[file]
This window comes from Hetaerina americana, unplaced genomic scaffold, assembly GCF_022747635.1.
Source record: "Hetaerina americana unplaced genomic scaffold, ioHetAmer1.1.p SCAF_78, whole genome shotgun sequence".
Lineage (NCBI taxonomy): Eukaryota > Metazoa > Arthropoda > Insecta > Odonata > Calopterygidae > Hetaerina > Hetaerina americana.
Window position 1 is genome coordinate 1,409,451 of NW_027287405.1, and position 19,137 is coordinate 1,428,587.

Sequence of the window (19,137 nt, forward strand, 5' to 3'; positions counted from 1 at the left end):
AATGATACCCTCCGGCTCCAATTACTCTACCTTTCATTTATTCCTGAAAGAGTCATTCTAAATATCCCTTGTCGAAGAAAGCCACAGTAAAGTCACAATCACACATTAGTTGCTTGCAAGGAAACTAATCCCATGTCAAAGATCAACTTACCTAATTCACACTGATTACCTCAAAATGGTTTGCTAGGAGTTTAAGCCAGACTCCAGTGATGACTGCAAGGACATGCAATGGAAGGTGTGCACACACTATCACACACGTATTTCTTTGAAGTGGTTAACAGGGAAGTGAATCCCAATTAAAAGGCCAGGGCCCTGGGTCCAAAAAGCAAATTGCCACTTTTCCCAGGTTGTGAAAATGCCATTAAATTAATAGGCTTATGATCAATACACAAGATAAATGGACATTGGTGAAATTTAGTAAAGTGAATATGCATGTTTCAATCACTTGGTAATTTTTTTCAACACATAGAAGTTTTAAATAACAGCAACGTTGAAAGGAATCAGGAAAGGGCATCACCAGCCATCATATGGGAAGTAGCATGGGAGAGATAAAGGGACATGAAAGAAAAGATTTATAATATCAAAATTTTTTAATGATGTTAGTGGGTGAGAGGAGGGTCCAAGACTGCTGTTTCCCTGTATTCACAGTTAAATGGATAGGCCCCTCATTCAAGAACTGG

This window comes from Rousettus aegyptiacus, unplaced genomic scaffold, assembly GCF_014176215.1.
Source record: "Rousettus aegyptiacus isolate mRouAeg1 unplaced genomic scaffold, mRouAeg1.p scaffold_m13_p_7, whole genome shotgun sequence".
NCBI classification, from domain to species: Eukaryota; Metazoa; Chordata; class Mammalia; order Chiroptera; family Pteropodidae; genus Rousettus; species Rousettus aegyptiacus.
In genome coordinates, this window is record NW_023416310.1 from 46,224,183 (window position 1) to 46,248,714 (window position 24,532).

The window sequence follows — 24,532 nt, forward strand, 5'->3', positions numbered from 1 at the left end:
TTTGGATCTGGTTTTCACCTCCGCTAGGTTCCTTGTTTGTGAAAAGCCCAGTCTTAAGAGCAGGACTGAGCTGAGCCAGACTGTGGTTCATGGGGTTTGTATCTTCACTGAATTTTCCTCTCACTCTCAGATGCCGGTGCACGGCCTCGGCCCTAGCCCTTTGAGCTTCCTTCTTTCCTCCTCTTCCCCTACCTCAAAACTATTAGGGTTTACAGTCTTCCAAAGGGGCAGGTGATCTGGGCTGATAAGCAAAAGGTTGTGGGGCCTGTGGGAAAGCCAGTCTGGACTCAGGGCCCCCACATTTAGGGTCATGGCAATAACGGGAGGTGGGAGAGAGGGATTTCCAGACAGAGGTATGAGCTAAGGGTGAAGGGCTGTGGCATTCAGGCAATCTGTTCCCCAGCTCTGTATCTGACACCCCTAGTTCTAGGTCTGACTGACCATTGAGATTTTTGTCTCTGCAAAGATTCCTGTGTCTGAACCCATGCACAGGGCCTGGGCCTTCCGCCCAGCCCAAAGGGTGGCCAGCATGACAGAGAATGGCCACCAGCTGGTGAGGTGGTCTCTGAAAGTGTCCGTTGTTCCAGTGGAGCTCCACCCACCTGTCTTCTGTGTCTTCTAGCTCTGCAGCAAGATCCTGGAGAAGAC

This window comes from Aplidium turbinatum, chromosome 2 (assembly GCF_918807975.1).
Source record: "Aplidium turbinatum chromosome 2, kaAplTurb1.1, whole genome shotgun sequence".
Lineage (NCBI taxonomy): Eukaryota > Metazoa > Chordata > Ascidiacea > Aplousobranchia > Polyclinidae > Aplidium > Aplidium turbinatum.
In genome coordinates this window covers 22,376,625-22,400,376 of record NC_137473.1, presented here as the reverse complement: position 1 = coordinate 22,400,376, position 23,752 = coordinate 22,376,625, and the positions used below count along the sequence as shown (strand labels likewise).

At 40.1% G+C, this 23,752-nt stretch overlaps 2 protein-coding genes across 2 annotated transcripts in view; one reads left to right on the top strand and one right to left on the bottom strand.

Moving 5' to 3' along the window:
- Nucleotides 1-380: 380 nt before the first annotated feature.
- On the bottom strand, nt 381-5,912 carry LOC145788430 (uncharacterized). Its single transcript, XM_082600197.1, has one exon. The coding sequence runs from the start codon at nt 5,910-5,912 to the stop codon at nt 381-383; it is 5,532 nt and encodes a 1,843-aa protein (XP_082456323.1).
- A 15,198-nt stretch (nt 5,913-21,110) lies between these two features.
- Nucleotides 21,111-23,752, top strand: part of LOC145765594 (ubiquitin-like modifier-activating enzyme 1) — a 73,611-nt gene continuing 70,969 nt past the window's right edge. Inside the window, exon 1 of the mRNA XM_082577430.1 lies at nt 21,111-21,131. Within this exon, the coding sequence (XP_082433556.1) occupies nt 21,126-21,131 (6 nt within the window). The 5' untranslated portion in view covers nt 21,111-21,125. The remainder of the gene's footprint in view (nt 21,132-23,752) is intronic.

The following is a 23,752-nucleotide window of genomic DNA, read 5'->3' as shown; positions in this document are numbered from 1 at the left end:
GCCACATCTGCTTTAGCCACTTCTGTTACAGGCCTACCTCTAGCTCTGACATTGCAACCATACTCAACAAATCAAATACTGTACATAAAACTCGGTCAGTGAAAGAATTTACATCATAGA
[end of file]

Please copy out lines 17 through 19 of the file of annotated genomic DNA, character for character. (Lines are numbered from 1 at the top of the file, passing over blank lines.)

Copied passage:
At 40.1% G+C, this 23,752-nt stretch overlaps 2 protein-coding genes across 2 annotated transcripts in view; one reads left to right on the top strand and one right to left on the bottom strand.

Moving 5' to 3' along the window:
- Nucleotides 1-380: 380 nt before the first annotated feature.